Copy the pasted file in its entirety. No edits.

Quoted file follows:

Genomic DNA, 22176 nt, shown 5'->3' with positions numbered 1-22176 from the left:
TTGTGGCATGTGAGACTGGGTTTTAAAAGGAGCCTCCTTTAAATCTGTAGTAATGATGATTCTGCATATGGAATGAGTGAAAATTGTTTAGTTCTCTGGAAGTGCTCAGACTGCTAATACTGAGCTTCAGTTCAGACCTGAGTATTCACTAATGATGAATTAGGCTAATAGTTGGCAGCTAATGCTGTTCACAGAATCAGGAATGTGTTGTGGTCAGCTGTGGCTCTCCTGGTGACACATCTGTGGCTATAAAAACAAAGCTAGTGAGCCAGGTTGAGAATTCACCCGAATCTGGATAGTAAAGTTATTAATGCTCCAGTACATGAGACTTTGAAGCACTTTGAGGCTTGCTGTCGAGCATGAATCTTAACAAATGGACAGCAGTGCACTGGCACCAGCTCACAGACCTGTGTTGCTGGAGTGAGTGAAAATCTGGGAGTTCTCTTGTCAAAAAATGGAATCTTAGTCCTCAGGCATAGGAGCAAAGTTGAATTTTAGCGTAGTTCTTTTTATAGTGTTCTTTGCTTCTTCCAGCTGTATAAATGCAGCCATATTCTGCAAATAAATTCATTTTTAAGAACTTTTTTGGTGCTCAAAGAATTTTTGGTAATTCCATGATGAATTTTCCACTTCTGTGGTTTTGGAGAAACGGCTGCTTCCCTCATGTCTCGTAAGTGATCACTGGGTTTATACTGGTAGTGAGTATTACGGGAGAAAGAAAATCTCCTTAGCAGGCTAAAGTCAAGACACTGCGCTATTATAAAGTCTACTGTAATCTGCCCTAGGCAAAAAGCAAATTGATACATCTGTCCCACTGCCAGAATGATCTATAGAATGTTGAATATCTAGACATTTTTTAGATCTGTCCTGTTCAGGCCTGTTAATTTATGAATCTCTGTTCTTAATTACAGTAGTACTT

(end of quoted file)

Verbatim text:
Genomic DNA, 22176 nt, shown 5'->3' with positions numbered 1-22176 from the left:
TTGTGGCATGTGAGACTGGGTTTTAAAAGGAGCCTCCTTTAAATCTGTAGTAATGATGATTCTGCATATGGAATGAGTGAAAATTGTTTAGTTCTCTGGAAGTGCTCAGACTGCTAATACTGAGCTTCAGTTCAGACCTGAGTATTCACTAATGATGAATTAGGCTAATAGTTGGCAGCTAATGCTGTTCACAGAATCAGGAATGTGTTGTGGTCAGCTGTGGCTCTCCTGGTGACACATCTGTGGCTATAAAAACAAAGCTAGTGAGCCAGGTTGAGAATTCACCCGAATCTGGATAGTAAAGTTATTAATGCTCCAGTACATGAGACTTTGAAGCACTTTGAGGCTTGCTGTCGAGCATGAATCTTAACAAATGGACAGCAGTGCACTGGCACCAGCTCACAGACCTGTGTTGCTGGAGTGAGTGAAAATCTGGGAGTTCTCTTGTCAAAAAATGGAATCTTAGTCCTCAGGCATAGGAGCAAAGTTGAATTTTAGCGTAGTTCTTTTTATAGTGTTCTTTGCTTCTTCCAGCTGTATAAATGCAGCCATATTCTGCAAATAAATTCATTTTTAAGAACTTTTTTGGTGCTCAAAGAATTTTTGGTAATTCCATGATGAATTTTCCACTTCTGTGGTTTTGGAGAAACGGCTGCTTCCCTCATGTCTCGTAAGTGATCACTGGGTTTATACTGGTAGTGAGTATTACGGGAGAAAGAAAATCTCCTTAGCAGGCTAAAGTCAAGACACTGCGCTATTATAAAGTCTACTGTAATCTGCCCTAGGCAAAAAGCAAATTGATACATCTGTCCCACTGCCAGAATGATCTATAGAATGTTGAATATCTAGACATTTTTTAGATCTGTCCTGTTCAGGCCTGTTAATTTATGAATCTCTGTTCTTAATTACAGTAGTACTT